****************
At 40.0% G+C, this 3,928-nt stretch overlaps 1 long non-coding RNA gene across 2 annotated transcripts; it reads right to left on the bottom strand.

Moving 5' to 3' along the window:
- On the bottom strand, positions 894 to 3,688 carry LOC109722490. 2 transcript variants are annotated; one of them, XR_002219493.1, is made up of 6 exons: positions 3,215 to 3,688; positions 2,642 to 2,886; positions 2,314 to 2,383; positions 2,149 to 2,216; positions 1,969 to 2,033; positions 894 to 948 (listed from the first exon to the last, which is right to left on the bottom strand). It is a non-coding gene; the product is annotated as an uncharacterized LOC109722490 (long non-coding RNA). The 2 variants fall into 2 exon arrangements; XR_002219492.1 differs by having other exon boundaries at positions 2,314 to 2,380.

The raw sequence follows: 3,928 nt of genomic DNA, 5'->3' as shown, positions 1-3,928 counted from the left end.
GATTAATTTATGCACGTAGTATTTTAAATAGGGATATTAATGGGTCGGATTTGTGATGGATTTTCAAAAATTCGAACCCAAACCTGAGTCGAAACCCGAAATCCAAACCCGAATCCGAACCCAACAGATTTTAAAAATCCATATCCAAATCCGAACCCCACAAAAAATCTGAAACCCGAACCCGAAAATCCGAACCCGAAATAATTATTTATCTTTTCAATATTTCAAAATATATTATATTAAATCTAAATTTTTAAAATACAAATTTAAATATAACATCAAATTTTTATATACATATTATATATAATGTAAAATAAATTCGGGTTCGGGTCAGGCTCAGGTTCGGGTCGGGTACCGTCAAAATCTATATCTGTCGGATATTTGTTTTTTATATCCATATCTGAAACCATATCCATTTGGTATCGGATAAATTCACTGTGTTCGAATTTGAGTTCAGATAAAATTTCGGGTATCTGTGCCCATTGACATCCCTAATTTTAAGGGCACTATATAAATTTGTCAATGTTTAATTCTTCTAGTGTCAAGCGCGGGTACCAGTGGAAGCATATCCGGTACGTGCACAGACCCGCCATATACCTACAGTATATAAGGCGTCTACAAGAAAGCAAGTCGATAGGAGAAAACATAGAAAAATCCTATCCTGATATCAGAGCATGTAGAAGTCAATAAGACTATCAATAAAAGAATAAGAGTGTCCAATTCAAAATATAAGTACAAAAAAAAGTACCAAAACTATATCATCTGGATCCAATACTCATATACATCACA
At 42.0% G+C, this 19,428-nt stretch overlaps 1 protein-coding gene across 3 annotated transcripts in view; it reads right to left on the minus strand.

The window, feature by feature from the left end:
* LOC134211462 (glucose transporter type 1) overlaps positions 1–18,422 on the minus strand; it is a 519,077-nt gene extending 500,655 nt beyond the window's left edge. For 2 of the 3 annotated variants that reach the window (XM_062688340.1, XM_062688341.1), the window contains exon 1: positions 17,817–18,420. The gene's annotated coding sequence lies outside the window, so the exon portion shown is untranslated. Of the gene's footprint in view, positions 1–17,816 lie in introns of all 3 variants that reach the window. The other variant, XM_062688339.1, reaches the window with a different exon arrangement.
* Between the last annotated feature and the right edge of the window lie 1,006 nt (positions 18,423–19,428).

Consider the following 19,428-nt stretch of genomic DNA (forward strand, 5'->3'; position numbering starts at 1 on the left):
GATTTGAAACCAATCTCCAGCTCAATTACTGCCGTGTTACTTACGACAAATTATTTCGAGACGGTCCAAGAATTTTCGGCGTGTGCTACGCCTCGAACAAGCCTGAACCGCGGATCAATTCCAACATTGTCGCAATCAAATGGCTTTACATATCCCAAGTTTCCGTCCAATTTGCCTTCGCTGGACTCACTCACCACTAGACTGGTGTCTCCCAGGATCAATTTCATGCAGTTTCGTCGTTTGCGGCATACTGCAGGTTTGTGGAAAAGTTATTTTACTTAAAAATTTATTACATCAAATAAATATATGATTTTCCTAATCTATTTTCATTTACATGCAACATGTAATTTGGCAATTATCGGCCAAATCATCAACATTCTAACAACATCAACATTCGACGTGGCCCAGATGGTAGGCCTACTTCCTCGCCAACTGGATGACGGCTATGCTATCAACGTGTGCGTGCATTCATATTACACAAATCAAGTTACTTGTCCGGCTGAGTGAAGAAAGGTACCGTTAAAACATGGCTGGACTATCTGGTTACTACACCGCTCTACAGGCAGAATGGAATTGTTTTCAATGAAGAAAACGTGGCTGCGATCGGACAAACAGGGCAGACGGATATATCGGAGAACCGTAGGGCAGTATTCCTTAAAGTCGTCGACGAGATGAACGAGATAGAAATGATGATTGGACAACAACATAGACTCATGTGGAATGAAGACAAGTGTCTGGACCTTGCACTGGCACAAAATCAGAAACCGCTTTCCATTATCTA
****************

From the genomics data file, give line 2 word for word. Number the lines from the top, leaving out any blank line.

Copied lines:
Moving 5' to 3' along the window: